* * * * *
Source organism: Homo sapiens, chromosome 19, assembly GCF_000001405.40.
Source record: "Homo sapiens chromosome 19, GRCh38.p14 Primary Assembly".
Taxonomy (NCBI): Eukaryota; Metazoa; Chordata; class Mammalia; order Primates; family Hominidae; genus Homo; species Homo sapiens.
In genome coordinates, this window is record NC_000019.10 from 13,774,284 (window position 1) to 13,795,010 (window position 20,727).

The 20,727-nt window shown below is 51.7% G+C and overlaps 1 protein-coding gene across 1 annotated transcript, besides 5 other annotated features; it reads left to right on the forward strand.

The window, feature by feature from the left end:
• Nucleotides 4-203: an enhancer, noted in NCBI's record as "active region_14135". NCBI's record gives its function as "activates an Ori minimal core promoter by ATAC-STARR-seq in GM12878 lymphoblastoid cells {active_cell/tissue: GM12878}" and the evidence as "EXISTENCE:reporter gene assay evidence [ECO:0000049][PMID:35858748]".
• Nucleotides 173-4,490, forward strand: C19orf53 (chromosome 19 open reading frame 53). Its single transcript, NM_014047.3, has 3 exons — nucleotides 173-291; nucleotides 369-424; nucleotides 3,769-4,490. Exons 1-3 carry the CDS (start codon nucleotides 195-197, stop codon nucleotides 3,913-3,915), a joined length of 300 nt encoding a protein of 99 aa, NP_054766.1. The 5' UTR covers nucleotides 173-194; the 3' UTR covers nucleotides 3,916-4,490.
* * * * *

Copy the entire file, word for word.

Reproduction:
Source organism: Homo sapiens, chromosome 19, assembly GCF_000001405.40.
Source record: "Homo sapiens chromosome 19, GRCh38.p14 Primary Assembly".
Taxonomy (NCBI): Eukaryota; Metazoa; Chordata; class Mammalia; order Primates; family Hominidae; genus Homo; species Homo sapiens.
In genome coordinates, this window is record NC_000019.10 from 13,774,284 (window position 1) to 13,795,010 (window position 20,727).

The 20,727-nt window shown below is 51.7% G+C and overlaps 1 protein-coding gene across 1 annotated transcript, besides 5 other annotated features; it reads left to right on the forward strand.

The window, feature by feature from the left end:
• Nucleotides 4-203: an enhancer, noted in NCBI's record as "active region_14135". NCBI's record gives its function as "activates an Ori minimal core promoter by ATAC-STARR-seq in GM12878 lymphoblastoid cells {active_cell/tissue: GM12878}" and the evidence as "EXISTENCE:reporter gene assay evidence [ECO:0000049][PMID:35858748]".
• Nucleotides 173-4,490, forward strand: C19orf53 (chromosome 19 open reading frame 53). Its single transcript, NM_014047.3, has 3 exons — nucleotides 173-291; nucleotides 369-424; nucleotides 3,769-4,490. Exons 1-3 carry the CDS (start codon nucleotides 195-197, stop codon nucleotides 3,913-3,915), a joined length of 300 nt encoding a protein of 99 aa, NP_054766.1. The 5' UTR covers nucleotides 173-194; the 3' UTR covers nucleotides 3,916-4,490.